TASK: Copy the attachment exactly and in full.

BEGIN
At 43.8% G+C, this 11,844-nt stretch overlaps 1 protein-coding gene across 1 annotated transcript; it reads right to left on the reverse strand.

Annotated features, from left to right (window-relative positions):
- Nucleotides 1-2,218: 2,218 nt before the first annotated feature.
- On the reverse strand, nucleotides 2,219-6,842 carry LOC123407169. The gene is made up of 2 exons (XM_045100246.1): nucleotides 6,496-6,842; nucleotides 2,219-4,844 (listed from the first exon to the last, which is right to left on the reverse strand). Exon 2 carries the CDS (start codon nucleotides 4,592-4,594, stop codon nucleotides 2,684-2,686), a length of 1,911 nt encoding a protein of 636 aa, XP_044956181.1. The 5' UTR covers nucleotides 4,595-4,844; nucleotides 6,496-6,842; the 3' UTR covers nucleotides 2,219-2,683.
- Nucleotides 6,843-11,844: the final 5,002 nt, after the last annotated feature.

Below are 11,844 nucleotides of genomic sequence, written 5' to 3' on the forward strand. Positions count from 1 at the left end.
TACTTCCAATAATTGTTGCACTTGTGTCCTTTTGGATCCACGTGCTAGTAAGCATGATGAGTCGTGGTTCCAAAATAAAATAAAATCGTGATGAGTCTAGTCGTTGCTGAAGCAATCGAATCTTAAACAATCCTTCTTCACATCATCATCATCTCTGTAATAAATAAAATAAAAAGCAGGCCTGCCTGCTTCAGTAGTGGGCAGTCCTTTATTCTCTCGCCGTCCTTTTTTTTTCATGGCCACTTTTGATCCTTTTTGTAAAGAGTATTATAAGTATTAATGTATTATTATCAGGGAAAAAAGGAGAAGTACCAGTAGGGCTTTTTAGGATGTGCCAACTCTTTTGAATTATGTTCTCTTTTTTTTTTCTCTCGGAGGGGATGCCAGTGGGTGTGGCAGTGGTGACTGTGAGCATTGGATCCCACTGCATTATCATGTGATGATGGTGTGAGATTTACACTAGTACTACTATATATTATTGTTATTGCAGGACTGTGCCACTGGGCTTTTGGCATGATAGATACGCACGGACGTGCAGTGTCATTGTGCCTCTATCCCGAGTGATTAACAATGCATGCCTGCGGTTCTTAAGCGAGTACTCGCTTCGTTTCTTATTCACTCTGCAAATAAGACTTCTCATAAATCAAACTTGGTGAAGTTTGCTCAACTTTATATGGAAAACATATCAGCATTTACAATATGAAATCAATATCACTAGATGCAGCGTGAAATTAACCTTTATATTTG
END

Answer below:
At 43.8% G+C, this 11,844-nt stretch overlaps 1 protein-coding gene across 1 annotated transcript; it reads right to left on the reverse strand.

Annotated features, from left to right (window-relative positions):
- Nucleotides 1-2,218: 2,218 nt before the first annotated feature.
- On the reverse strand, nucleotides 2,219-6,842 carry LOC123407169. The gene is made up of 2 exons (XM_045100246.1): nucleotides 6,496-6,842; nucleotides 2,219-4,844 (listed from the first exon to the last, which is right to left on the reverse strand). Exon 2 carries the CDS (start codon nucleotides 4,592-4,594, stop codon nucleotides 2,684-2,686), a length of 1,911 nt encoding a protein of 636 aa, XP_044956181.1. The 5' UTR covers nucleotides 4,595-4,844; nucleotides 6,496-6,842; the 3' UTR covers nucleotides 2,219-2,683.
- Nucleotides 6,843-11,844: the final 5,002 nt, after the last annotated feature.

Below are 11,844 nucleotides of genomic sequence, written 5' to 3' on the forward strand. Positions count from 1 at the left end.
TACTTCCAATAATTGTTGCACTTGTGTCCTTTTGGATCCACGTGCTAGTAAGCATGATGAGTCGTGGTTCCAAAATAAAATAAAATCGTGATGAGTCTAGTCGTTGCTGAAGCAATCGAATCTTAAACAATCCTTCTTCACATCATCATCATCTCTGTAATAAATAAAATAAAAAGCAGGCCTGCCTGCTTCAGTAGTGGGCAGTCCTTTATTCTCTCGCCGTCCTTTTTTTTTCATGGCCACTTTTGATCCTTTTTGTAAAGAGTATTATAAGTATTAATGTATTATTATCAGGGAAAAAAGGAGAAGTACCAGTAGGGCTTTTTAGGATGTGCCAACTCTTTTGAATTATGTTCTCTTTTTTTTTTCTCTCGGAGGGGATGCCAGTGGGTGTGGCAGTGGTGACTGTGAGCATTGGATCCCACTGCATTATCATGTGATGATGGTGTGAGATTTACACTAGTACTACTATATATTATTGTTATTGCAGGACTGTGCCACTGGGCTTTTGGCATGATAGATACGCACGGACGTGCAGTGTCATTGTGCCTCTATCCCGAGTGATTAACAATGCATGCCTGCGGTTCTTAAGCGAGTACTCGCTTCGTTTCTTATTCACTCTGCAAATAAGACTTCTCATAAATCAAACTTGGTGAAGTTTGCTCAACTTTATATGGAAAACATATCAGCATTTACAATATGAAATCAATATCACTAGATGCAGCGTGAAATTAACCTTTATATTTG